Medical Transition for Transgender People


Transgender people have a gender identity that is different from the sex they were assigned at birth. They often undergo medical transition through hormones and surgery to align their bodies with their gender identities.

When talking to a transgender person, always use their preferred pronouns. This shows that you respect them and their gender. It also helps to avoid the use of derogatory language.

Gender identity

Gender identity is an internal, deeply-held sense of gender that may be different from the sex assigned at birth. People who identify as transgender may also choose to use a name and pronouns consistent with their chosen gender, as well as undergo medical transition to change their body to match their gender. They may seek social and legal affirmation (e.g., changing their gender markers on government-issued documents), hormonal therapy, and/or surgical affirmation (e.g., facial feminization surgery, vaginoplasty, and/or breast implants). Gender nonconforming individuals are sometimes referred to as bigender, agender, intersex, or gender fluid.

Some transgender people strive to “pass” as the gender they identify with, wearing stereotypically feminine clothing and avoiding masculine appearances. They may also request that others use feminine or neutral pronouns to address them, rather than male or female. A recent study found that the estimated brain sex of transgender women is shifted towards the female gender, while it would ordinarily be expected to be shifted away from the male gender.

Gender dysphoria

Gender dysphoria is the distress that transgender people experience because of a mismatch between their inner sense of gender and the sex assigned to them at birth. It can also involve body parts such as genitals or voice that don’t match with their gender identity. This may lead to emotional and psychological distress, including depression, anxiety, substance use disorders, and suicidal behaviors.

In a recent study, researchers found that people who experience gender dysphoria have higher rates of mental health problems than cisgender individuals. They are more likely to have poorer relationships with family members, have more symptoms of depression and anxiety, and report a lower sense of well-being.

Some people who identify as transgender may be treated with hormone therapy or surgery to align their physical appearance with their gender identity. This can help reduce the severity of their symptoms, but it will not change their gender identity. Some transgender people may decide to forgo treatment.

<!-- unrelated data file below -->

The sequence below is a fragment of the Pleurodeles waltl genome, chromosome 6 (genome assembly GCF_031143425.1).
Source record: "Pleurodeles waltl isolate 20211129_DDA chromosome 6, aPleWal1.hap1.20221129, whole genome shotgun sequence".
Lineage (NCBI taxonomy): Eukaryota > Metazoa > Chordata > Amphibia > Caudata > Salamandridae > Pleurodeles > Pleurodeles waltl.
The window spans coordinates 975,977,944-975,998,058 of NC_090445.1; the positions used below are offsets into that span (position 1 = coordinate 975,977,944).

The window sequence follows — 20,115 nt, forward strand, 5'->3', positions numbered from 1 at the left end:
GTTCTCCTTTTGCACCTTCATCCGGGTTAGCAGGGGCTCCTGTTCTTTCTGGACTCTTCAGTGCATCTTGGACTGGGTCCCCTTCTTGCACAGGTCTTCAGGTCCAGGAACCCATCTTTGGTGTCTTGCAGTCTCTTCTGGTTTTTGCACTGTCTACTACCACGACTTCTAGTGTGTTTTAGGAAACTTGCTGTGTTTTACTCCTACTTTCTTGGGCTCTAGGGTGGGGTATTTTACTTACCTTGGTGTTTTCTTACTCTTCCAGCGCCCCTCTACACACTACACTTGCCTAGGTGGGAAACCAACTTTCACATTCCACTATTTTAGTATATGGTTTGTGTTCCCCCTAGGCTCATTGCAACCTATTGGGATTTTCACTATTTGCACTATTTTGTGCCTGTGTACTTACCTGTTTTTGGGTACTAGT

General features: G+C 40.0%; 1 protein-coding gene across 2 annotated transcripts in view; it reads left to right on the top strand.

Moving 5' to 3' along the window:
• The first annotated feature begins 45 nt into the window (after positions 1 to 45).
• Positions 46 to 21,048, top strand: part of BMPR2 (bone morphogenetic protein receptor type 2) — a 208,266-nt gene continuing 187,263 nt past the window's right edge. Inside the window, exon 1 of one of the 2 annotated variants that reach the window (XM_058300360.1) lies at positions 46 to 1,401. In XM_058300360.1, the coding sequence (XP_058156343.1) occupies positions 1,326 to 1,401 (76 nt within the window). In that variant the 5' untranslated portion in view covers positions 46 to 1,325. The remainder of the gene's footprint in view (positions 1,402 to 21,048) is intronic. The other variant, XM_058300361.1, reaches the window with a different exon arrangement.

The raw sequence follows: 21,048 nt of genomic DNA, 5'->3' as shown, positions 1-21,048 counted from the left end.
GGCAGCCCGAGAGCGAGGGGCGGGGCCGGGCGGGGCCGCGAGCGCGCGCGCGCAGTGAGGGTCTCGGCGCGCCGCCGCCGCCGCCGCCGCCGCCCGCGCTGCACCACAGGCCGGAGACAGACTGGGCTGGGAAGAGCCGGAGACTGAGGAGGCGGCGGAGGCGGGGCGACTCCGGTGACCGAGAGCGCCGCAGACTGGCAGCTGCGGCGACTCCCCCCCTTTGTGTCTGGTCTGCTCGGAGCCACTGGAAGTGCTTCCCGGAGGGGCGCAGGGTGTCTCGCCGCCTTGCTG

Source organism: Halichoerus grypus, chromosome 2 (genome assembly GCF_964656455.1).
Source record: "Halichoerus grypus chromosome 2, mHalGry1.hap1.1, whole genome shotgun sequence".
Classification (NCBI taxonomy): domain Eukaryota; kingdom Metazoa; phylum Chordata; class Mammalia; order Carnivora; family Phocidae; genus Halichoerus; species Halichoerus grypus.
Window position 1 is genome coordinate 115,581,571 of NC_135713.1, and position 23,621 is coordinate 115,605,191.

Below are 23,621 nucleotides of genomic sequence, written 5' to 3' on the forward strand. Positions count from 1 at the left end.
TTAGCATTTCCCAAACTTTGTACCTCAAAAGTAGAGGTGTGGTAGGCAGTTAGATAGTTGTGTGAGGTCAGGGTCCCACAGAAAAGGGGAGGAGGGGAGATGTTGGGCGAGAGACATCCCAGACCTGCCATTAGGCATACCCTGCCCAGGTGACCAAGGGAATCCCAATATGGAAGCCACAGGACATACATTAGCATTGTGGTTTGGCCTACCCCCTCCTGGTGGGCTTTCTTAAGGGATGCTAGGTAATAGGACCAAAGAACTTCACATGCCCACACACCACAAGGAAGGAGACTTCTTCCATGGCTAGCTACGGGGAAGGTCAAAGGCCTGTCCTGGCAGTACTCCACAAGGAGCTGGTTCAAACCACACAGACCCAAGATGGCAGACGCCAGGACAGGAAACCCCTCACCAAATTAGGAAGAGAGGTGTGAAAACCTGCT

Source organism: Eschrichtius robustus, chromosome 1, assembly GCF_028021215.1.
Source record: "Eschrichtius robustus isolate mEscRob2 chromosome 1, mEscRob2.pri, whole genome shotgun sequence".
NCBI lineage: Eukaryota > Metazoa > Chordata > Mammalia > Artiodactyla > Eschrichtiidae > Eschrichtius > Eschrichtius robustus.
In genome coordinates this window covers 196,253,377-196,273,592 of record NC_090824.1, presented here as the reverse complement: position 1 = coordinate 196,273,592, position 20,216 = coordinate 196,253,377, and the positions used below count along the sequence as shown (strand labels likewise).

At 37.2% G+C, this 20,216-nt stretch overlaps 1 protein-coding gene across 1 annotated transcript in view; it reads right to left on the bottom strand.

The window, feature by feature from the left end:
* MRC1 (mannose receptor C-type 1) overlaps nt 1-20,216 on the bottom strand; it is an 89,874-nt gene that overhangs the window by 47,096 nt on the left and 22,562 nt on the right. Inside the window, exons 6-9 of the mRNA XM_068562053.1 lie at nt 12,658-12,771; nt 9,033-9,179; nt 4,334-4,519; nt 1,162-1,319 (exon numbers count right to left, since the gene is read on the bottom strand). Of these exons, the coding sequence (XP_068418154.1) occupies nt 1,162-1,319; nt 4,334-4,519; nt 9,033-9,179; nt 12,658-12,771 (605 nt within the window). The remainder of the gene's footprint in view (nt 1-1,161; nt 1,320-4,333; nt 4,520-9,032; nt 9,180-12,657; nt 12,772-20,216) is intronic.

Medical transition

Many transgender people make a medical transition, which can include hormone therapy and surgery. This helps them look and act more like the gender they identify with. Some doctors also offer psychotherapy, which can help a person through the transition process. Before beginning hormone therapy, it’s important to have a mental health professional perform a gender dysphoria diagnosis and treat any related psychological issues.

Physical transition can involve changing your hairstyle, avoiding certain clothing and using pronouns that match your preferred gender. It can also involve cosmetic procedures like rhinoplasty, which reshapes the nose, and chin and jaw surgery to soften or strengthen the angles. Some people may also choose to have breast implants or genital reconstructive surgery, which changes the appearance of the chest and labia.

The most common form of gender-affirming care is hormone therapy. This includes testosterone, which helps develop male physical characteristics, and estrogen, which encourages female ones. Some patients may also want to have chest surgery or genital reconstructive surgery, but these procedures are not recommended for adolescents because they increase the risk of infection and can cause long-term problems.

Social isolation

Loneliness and social isolation affect the health of many people. It can lead to mental and physical problems and cause people to use unhealthy coping behaviors. It also increases the risk of suicide. People who are isolated may also have trouble getting adequate healthcare.

People who are lonely or isolated can also develop negative self-talk and become more depressed. Talk therapy such as cognitive behavioral therapy (CBT) can help them understand their unhelpful thoughts and reshape them. It can also help them learn to build healthy relationships.

The effects of loneliness and social isolation can be even more serious for marginalized groups such as transgender people. These individuals often have limited social support and can face discrimination, hostility, and harassment. They are also at higher risk of homelessness. In addition, they can feel frustrated and resentful over public health measures that require them to physically distance themselves from other people. This can make them more likely to engage in dangerous risk-taking behavior, such as sexual risk behaviors.